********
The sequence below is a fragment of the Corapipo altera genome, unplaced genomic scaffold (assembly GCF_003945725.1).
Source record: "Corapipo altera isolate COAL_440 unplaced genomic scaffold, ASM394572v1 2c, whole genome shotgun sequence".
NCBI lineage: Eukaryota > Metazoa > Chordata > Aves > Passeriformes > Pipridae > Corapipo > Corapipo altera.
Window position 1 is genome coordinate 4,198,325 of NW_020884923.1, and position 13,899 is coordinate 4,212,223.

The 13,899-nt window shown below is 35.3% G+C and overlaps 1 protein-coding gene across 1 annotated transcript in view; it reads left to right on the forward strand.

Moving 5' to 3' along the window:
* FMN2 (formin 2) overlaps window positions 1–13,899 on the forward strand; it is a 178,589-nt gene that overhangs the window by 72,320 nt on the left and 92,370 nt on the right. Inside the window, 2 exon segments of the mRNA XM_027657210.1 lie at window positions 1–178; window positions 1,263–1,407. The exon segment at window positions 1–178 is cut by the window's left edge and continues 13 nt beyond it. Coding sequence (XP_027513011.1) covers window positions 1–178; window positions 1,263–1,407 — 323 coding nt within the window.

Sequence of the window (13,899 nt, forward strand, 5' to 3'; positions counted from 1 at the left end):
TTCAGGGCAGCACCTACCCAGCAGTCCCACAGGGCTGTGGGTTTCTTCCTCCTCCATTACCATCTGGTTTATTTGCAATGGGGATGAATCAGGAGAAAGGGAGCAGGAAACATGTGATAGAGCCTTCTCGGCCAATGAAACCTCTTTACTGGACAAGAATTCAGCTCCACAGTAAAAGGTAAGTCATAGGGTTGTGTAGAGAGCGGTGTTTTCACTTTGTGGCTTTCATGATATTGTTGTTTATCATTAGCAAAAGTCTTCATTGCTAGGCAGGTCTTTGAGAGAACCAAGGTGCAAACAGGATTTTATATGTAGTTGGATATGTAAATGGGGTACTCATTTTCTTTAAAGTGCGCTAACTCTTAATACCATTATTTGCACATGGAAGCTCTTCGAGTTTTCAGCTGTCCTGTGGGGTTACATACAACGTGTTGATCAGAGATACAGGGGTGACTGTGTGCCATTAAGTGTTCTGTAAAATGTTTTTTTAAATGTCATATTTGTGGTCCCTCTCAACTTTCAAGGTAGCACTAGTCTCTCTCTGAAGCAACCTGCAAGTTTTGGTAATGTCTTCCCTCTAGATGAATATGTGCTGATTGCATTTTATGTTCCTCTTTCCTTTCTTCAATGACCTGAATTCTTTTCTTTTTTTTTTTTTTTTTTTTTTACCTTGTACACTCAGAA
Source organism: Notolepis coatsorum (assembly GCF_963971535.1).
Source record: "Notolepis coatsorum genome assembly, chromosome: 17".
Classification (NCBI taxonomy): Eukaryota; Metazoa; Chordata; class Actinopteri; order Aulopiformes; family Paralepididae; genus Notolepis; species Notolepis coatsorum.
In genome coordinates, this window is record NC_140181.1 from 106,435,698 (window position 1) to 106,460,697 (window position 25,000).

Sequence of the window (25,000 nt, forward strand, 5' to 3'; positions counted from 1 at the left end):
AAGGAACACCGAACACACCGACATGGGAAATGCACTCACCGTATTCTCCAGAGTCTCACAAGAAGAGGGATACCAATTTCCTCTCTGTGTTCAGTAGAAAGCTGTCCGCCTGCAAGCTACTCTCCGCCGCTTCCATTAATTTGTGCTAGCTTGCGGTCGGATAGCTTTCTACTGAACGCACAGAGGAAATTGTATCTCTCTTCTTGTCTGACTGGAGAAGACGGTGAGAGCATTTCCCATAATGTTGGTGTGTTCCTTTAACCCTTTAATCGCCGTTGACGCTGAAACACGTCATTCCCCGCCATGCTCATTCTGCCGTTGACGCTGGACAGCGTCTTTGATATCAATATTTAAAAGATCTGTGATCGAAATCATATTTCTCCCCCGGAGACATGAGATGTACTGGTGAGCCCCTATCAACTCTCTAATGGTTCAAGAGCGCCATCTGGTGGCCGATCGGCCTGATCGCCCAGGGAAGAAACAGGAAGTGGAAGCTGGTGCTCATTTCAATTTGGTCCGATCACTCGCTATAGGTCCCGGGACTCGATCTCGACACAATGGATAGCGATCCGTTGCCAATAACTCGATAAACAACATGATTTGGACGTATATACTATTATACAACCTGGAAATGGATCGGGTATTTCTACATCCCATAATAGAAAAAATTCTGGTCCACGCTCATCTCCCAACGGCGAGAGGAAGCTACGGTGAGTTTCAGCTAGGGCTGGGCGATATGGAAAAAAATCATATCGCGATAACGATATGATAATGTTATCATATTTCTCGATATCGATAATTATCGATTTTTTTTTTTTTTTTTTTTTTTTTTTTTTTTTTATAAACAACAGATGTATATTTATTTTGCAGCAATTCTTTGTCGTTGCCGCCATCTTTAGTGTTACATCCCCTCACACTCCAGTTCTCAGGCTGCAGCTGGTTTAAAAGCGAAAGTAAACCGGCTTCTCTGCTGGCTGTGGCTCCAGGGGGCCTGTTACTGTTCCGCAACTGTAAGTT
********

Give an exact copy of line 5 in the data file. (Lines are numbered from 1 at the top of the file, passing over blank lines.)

The 13,899-nt window shown below is 35.3% G+C and overlaps 1 protein-coding gene across 1 annotated transcript in view; it reads left to right on the forward strand.